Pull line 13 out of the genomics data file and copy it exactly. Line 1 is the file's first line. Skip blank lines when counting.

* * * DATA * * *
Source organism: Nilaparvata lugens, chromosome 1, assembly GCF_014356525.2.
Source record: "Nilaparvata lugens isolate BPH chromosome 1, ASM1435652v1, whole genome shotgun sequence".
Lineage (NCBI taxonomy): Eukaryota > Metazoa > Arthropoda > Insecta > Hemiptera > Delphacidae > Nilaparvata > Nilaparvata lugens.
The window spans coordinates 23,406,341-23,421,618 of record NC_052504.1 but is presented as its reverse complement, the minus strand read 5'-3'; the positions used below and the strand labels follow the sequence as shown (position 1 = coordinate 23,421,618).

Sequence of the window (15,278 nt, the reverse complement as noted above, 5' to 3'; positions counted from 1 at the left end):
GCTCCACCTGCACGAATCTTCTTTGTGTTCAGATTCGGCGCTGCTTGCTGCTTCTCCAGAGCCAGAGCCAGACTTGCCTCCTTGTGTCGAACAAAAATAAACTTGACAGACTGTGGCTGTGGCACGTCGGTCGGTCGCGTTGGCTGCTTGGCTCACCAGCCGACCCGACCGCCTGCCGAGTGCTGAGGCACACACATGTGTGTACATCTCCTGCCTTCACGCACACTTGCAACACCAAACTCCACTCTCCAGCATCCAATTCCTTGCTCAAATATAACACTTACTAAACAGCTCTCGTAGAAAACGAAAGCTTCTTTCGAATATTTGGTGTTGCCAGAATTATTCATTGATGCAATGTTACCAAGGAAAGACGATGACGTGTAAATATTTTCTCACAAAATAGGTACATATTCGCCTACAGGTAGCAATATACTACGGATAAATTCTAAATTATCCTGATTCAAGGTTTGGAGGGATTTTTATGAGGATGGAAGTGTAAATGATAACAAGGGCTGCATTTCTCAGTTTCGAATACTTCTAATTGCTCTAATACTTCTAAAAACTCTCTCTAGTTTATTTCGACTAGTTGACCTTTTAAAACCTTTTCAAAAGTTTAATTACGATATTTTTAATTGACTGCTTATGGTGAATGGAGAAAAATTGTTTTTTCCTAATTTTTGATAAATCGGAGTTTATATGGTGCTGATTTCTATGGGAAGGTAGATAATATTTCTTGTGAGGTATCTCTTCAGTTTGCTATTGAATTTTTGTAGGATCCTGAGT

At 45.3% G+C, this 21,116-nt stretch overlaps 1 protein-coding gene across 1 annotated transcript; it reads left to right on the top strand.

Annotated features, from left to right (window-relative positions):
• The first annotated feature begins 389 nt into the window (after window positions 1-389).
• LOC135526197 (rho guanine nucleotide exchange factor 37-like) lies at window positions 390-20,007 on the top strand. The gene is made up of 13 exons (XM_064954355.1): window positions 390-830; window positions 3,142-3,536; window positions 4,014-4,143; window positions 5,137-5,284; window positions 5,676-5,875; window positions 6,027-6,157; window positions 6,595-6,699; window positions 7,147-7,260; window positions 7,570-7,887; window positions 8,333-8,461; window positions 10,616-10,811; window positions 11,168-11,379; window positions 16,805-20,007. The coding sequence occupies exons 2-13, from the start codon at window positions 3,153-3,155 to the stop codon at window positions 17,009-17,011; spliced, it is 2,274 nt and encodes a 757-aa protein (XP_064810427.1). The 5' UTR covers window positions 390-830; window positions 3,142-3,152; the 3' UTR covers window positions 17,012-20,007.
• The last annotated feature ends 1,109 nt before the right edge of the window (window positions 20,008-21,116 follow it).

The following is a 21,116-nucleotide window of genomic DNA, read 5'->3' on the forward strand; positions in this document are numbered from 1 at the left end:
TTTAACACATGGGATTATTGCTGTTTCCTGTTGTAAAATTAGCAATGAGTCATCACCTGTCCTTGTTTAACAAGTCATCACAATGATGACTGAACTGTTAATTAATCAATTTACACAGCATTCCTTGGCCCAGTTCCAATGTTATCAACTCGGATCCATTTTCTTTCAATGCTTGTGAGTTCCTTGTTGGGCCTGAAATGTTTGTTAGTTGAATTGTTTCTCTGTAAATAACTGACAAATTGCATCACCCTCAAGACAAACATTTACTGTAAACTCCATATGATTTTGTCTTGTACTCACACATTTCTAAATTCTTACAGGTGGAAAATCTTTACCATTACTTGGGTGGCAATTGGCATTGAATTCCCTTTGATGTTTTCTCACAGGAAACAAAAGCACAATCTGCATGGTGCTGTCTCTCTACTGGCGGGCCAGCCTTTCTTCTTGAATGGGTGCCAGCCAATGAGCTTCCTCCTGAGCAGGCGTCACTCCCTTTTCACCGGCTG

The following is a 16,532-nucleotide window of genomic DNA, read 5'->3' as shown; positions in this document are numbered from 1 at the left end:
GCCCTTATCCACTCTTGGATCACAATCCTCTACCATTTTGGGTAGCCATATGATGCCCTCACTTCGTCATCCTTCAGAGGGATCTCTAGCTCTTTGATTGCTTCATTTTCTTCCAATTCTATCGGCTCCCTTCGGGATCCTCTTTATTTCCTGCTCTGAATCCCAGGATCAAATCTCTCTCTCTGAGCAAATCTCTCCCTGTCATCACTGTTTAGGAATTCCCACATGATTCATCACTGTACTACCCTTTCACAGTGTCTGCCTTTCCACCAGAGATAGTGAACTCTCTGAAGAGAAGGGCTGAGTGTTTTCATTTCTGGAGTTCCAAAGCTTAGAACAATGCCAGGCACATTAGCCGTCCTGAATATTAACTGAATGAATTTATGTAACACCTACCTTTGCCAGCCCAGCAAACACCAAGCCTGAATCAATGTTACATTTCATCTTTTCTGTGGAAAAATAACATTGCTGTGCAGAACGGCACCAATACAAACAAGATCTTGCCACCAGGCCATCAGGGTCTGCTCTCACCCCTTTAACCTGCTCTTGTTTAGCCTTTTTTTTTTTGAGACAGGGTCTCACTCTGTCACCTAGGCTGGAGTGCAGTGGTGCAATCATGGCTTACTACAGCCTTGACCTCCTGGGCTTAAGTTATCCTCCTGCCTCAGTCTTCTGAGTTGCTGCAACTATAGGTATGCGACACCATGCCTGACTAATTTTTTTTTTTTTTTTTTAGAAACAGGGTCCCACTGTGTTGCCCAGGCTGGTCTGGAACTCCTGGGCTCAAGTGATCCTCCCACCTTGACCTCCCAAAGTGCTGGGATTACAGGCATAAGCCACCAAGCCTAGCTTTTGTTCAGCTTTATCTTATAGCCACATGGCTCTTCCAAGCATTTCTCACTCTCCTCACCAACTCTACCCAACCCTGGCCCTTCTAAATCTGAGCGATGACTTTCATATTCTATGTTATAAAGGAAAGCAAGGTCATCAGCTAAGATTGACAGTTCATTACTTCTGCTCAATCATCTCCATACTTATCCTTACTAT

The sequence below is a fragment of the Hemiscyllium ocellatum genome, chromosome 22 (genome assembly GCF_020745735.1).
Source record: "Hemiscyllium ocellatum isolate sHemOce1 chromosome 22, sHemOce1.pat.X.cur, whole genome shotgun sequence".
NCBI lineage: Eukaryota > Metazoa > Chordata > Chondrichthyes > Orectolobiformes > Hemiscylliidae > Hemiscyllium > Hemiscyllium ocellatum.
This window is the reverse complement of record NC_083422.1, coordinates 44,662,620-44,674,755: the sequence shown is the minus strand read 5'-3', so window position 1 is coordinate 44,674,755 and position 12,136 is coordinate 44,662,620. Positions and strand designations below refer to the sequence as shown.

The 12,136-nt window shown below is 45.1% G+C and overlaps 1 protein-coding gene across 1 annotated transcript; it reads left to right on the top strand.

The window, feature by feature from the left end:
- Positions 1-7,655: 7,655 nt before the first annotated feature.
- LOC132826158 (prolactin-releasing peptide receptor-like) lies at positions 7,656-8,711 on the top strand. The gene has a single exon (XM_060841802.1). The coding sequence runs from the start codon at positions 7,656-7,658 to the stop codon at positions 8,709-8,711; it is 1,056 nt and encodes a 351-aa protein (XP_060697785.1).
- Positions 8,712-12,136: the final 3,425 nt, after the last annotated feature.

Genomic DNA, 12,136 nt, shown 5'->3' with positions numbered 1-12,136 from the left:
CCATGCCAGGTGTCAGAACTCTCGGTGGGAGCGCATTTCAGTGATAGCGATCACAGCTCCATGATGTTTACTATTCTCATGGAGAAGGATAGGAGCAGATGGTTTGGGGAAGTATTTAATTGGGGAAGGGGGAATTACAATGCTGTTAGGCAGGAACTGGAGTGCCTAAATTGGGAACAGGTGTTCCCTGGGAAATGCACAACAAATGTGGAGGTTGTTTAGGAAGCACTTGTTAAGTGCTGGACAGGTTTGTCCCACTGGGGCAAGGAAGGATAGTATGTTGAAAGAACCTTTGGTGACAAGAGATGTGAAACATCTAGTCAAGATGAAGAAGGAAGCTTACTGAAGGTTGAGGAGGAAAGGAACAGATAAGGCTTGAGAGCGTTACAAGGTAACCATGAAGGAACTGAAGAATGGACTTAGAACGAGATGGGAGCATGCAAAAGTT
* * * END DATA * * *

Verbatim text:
TTTAACACATGGGATTATTGCTGTTTCCTGTTGTAAAATTAGCAATGAGTCATCACCTGTCCTTGTTTAACAAGTCATCACAATGATGACTGAACTGTTAATTAATCAATTTACACAGCATTCCTTGGCCCAGTTCCAATGTTATCAACTCGGATCCATTTTCTTTCAATGCTTGTGAGTTCCTTGTTGGGCCTGAAATGTTTGTTAGTTGAATTGTTTCTCTGTAAATAACTGACAAATTGCATCACCCTCAAGACAAACATTTACTGTAAACTCCATATGATTTTGTCTTGTACTCACACATTTCTAAATTCTTACAGGTGGAAAATCTTTACCATTACTTGGGTGGCAATTGGCATTGAATTCCCTTTGATGTTTTCTCACAGGAAACAAAAGCACAATCTGCATGGTGCTGTCTCTCTACTGGCGGGCCAGCCTTTCTTCTTGAATGGGTGCCAGCCAATGAGCTTCCTCCTGAGCAGGCGTCACTCCCTTTTCACCGGCTG